Let’s say you’ve decided to purchase a digital camera. If you’re one of America’s wired households, chances are you’ll begin your process online. You may start at Best Buy or Circuit City then check what’s available on Amazon or even bounce around a couple of lesser know sites after a price comparison on Froogle or Shopping.com. In no time at all, you’ve been at ten different sites and seen thirty different cameras.
At this point loss of context sets in: Have I seen this camera before? Where did I see it? How much was it? It doesn’t help that manufacturers like Sony distinguish products with names such as the Sony Cybershot DSCP93A, the Sony Cybershot DSCP200, and the Sony Cybershot DSCP73.
Enter Greasemonkey: “Greasemonkey is a very powerful tool, which can allows you to fix website annoyances or add desired functionality missing from a site. Additionally, the scripts can bring content from other sites and resources and embed them into the page you are viewing. For example, you could create a script that pulls the current Amazon.com price for a book when visiting a competitor’s site. You can use Greasemonkey to view Amazon's price right beside the competitors within the browser.”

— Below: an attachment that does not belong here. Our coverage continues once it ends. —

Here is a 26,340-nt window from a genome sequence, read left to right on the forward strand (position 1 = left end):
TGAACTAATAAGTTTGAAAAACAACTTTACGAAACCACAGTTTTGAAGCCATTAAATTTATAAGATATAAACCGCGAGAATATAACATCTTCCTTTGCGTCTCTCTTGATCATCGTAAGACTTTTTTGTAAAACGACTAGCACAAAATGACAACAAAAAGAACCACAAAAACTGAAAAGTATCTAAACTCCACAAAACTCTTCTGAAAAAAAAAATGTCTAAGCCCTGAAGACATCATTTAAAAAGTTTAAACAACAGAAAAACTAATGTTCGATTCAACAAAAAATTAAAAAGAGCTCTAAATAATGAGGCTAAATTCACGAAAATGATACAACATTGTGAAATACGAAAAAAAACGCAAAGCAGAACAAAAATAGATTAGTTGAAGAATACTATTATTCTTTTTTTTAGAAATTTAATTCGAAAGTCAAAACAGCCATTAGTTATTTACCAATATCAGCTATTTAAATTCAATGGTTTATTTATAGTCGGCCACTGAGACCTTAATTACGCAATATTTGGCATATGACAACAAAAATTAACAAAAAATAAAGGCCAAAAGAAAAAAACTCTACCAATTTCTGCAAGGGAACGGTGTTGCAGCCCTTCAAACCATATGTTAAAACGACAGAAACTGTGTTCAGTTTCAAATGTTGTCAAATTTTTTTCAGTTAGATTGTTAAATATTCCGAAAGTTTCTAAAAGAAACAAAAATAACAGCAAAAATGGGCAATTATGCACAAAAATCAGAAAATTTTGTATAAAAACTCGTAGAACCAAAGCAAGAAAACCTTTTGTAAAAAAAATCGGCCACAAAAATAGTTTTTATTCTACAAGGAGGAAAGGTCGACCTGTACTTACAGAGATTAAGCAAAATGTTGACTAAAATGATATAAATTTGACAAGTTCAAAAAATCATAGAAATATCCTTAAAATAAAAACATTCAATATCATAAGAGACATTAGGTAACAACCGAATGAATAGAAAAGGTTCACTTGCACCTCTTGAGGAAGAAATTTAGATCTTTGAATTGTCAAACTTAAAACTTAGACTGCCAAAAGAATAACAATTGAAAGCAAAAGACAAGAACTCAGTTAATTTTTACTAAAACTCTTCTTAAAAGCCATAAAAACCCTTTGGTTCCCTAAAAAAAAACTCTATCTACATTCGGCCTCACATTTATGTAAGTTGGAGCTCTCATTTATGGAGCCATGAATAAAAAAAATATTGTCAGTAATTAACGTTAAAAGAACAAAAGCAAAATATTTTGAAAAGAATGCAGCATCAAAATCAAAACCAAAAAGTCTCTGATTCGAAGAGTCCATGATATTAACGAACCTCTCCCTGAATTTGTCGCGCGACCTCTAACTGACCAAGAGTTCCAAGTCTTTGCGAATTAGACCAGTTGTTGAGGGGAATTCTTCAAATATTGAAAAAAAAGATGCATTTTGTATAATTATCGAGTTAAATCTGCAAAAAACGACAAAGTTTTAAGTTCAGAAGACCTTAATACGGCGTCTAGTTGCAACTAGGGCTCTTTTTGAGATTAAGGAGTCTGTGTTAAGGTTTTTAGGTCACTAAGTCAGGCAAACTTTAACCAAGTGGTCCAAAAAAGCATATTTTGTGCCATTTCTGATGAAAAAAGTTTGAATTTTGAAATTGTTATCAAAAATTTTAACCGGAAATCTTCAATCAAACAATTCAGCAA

If one were to maintain (while browsing product pages on different sites) a simple list of prices, URLs, and product model numbers, the following solution to online comparison shopping “context loss” would be possible:
Now if the list maintained product ratings as well…